H. A. Bowler, Esq., Art Inspector, S. Kensington Museum CERMA................... versity of London.

J.L.Kenworthy, Esq.,L.C.P.,F.R.A.S.,R.Mil. Asyl.Chelsea. Professor Wintzer, King's College, London,

DRAWING .....

H, Hagreen, Esq., Dep.of Art, South Kensington Museum. (Falck Lebahn, Ph.D.

J. C. Ogle, Esq., West Brompton, . Professor Arrivabene, University College, London.

T.C. Dibden, Esq., Banstead. ( Professor Masson, M.A., University College, London.

(E. F. Rimbault, LL.D., F.S.A. HLANGUAGE AND C. P. Mason, Esq., B.A. Lond.

J. Hullah, Esq.

MUSIC ......
2 J. P. Bidlake. Esq., B.A. Lond., F.C.P.

Dr. Steggall.
Dr. E. Adams, University College.

(H. T. Leftwich, Esq., M.R.A.M.

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LITERATURE ................

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J.

The College of Preceptor

Burpose of promoting sound learn

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llus ohjects are: Ist. The periodicale
The union of teachers of ever
Preschized position on a par with tha

te making of provision for the tan

A providing of a medium of comm TE Axistants of good character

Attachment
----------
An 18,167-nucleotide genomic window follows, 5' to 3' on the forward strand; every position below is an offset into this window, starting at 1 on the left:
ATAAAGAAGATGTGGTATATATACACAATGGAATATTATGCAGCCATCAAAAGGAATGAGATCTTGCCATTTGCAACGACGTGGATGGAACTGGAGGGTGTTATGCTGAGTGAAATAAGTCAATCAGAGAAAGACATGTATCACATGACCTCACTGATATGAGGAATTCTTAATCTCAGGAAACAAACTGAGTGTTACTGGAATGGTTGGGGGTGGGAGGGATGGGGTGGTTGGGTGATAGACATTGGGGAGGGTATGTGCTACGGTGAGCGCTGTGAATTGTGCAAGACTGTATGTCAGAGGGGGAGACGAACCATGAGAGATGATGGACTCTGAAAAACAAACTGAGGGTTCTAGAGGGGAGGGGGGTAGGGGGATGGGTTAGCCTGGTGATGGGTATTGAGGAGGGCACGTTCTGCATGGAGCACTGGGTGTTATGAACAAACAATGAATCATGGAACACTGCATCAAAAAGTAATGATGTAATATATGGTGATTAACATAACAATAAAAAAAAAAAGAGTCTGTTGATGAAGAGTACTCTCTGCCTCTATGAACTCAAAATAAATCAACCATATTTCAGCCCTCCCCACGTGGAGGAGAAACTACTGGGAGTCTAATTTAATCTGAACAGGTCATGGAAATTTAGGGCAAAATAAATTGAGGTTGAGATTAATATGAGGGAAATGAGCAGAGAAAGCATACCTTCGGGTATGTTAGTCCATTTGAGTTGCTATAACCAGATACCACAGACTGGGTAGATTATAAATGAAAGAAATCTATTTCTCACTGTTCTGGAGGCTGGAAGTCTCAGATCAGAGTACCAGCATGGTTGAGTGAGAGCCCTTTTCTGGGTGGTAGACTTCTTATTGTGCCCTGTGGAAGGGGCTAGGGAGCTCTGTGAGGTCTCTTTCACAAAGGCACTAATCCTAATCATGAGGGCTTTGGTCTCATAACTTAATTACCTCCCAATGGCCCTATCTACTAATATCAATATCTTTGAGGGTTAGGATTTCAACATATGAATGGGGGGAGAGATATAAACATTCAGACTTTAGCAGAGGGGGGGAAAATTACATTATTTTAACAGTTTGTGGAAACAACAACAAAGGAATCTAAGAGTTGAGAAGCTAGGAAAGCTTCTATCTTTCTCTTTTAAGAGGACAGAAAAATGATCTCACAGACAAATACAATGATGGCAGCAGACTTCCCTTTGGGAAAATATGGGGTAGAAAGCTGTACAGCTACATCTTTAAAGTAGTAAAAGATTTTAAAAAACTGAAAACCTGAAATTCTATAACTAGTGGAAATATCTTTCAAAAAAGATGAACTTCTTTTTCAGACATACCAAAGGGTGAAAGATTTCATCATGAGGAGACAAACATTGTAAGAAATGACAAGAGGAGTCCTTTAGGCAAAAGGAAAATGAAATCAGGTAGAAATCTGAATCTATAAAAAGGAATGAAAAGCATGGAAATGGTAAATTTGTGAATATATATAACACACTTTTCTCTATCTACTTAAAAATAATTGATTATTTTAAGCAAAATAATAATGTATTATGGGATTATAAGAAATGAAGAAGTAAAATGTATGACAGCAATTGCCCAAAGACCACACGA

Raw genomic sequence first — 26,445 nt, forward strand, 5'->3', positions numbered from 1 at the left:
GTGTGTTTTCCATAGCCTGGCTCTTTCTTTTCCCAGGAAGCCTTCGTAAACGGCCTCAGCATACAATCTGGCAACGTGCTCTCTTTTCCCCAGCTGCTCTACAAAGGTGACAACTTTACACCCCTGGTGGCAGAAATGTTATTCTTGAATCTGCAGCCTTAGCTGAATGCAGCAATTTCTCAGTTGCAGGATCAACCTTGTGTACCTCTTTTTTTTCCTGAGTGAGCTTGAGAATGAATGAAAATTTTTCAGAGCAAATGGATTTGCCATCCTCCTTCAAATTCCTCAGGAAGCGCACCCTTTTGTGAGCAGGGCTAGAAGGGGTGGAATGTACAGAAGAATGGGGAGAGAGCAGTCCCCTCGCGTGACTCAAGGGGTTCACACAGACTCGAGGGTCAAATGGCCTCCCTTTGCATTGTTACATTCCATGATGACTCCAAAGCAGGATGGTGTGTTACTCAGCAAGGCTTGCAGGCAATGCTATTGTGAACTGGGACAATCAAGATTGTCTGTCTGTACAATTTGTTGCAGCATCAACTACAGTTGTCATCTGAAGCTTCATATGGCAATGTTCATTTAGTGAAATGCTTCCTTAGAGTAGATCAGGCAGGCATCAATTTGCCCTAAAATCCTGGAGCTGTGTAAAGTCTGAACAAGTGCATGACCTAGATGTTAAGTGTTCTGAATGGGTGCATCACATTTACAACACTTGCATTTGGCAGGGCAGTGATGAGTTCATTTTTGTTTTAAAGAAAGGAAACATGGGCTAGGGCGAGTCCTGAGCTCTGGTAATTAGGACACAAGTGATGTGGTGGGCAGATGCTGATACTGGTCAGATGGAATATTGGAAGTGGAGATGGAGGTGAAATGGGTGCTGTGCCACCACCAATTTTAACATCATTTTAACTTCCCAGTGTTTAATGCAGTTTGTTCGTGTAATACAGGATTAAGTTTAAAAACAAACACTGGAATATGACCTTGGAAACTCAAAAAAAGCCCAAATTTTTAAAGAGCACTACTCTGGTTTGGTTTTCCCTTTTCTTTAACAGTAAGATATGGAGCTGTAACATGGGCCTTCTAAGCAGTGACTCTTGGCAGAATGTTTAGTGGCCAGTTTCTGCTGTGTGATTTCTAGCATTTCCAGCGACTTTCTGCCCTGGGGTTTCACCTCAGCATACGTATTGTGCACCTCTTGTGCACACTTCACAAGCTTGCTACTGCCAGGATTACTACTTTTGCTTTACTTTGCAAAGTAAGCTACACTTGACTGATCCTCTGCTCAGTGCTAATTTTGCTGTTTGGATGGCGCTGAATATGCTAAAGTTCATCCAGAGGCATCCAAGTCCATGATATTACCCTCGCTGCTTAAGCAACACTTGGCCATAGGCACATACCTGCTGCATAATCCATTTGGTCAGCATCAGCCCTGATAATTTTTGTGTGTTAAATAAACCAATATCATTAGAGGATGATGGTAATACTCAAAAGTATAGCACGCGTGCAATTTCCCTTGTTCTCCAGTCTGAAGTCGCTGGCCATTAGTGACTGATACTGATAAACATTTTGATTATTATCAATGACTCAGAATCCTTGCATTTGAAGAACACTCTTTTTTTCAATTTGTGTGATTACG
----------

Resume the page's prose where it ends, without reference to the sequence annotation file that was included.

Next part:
tychers for the disc ested

The annual subscription is
Ponent of Ten Guineas conter:
All persons engaged in education are a
Al terme

persoas desirous of joining it, or
She Secretary, obtain all necessa
w of the Regulations respectul
Diplomas, and of the Pupils of

uere of Preceptors was incorporated in 1849. by Royal Charter, "for the

d learning and of advancing the interests of Education,
y among the middle classes.” The principal means employed to secure
: 1st. The periodical examination of teachers and of pupils. 2nd.

3 of every class in a corporate body, so that they may have a
na par with that enjoyed by the other learned professions. 3rd.
alon for the families of deceased, aged, and poor members. 4th,

num of communication between Principals of Schools and
1. Character and attainments. 5th. The periodical bringing together

discussion of subjects in which the scholastic profession is

The Charter empowers the College to hold Examinations and to crant Din and Certificates of Proficiency to such persons of both sexes as have passed the Examinations satisfactorily.